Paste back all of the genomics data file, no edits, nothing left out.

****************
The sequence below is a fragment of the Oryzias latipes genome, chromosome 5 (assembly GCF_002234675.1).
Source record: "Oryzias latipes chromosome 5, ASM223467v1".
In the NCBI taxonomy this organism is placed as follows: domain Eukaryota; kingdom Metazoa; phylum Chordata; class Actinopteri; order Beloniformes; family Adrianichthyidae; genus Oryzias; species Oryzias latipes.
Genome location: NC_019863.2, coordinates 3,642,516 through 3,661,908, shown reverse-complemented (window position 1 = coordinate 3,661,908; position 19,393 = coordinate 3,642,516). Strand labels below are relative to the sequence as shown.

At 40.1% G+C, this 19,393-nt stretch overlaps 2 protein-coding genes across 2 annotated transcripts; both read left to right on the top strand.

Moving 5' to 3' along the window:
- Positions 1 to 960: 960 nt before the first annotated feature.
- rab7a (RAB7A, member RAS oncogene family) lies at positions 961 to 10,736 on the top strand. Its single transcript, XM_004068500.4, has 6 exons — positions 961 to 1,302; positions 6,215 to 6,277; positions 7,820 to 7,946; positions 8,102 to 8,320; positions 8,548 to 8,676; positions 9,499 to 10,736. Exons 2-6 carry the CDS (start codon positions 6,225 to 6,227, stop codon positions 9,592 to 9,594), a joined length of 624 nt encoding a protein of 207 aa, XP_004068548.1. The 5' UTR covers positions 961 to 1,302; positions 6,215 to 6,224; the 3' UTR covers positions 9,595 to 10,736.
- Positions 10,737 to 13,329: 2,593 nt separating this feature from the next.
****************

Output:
The sequence below is a fragment of the Oryzias latipes genome, chromosome 5 (assembly GCF_002234675.1).
Source record: "Oryzias latipes chromosome 5, ASM223467v1".
In the NCBI taxonomy this organism is placed as follows: domain Eukaryota; kingdom Metazoa; phylum Chordata; class Actinopteri; order Beloniformes; family Adrianichthyidae; genus Oryzias; species Oryzias latipes.
Genome location: NC_019863.2, coordinates 3,642,516 through 3,661,908, shown reverse-complemented (window position 1 = coordinate 3,661,908; position 19,393 = coordinate 3,642,516). Strand labels below are relative to the sequence as shown.

At 40.1% G+C, this 19,393-nt stretch overlaps 2 protein-coding genes across 2 annotated transcripts; both read left to right on the top strand.

Moving 5' to 3' along the window:
- Positions 1 to 960: 960 nt before the first annotated feature.
- rab7a (RAB7A, member RAS oncogene family) lies at positions 961 to 10,736 on the top strand. Its single transcript, XM_004068500.4, has 6 exons — positions 961 to 1,302; positions 6,215 to 6,277; positions 7,820 to 7,946; positions 8,102 to 8,320; positions 8,548 to 8,676; positions 9,499 to 10,736. Exons 2-6 carry the CDS (start codon positions 6,225 to 6,227, stop codon positions 9,592 to 9,594), a joined length of 624 nt encoding a protein of 207 aa, XP_004068548.1. The 5' UTR covers positions 961 to 1,302; positions 6,215 to 6,224; the 3' UTR covers positions 9,595 to 10,736.
- Positions 10,737 to 13,329: 2,593 nt separating this feature from the next.